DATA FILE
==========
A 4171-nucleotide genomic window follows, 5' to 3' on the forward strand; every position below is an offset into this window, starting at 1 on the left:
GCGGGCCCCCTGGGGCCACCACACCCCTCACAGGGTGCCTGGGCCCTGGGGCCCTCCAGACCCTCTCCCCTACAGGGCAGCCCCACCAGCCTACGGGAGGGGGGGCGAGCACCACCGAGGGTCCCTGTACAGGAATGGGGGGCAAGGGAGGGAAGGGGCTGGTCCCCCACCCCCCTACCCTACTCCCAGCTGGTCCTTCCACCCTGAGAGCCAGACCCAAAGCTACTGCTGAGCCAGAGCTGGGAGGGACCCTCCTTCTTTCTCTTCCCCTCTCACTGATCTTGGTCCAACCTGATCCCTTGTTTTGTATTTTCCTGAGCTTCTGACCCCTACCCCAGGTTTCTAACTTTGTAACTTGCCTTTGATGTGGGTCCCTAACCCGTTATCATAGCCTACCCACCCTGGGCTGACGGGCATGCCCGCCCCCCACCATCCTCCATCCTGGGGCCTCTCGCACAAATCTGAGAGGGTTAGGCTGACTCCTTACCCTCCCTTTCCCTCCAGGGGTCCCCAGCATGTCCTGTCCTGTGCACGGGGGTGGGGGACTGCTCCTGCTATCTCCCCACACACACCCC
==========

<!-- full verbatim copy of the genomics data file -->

A 4171-nucleotide genomic window follows, 5' to 3' on the forward strand; every position below is an offset into this window, starting at 1 on the left:
GCGGGCCCCCTGGGGCCACCACACCCCTCACAGGGTGCCTGGGCCCTGGGGCCCTCCAGACCCTCTCCCCTACAGGGCAGCCCCACCAGCCTACGGGAGGGGGGGCGAGCACCACCGAGGGTCCCTGTACAGGAATGGGGGGCAAGGGAGGGAAGGGGCTGGTCCCCCACCCCCCTACCCTACTCCCAGCTGGTCCTTCCACCCTGAGAGCCAGACCCAAAGCTACTGCTGAGCCAGAGCTGGGAGGGACCCTCCTTCTTTCTCTTCCCCTCTCACTGATCTTGGTCCAACCTGATCCCTTGTTTTGTATTTTCCTGAGCTTCTGACCCCTACCCCAGGTTTCTAACTTTGTAACTTGCCTTTGATGTGGGTCCCTAACCCGTTATCATAGCCTACCCACCCTGGGCTGACGGGCATGCCCGCCCCCCACCATCCTCCATCCTGGGGCCTCTCGCACAAATCTGAGAGGGTTAGGCTGACTCCTTACCCTCCCTTTCCCTCCAGGGGTCCCCAGCATGTCCTGTCCTGTGCACGGGGGTGGGGGACTGCTCCTGCTATCTCCCCACACACACCCC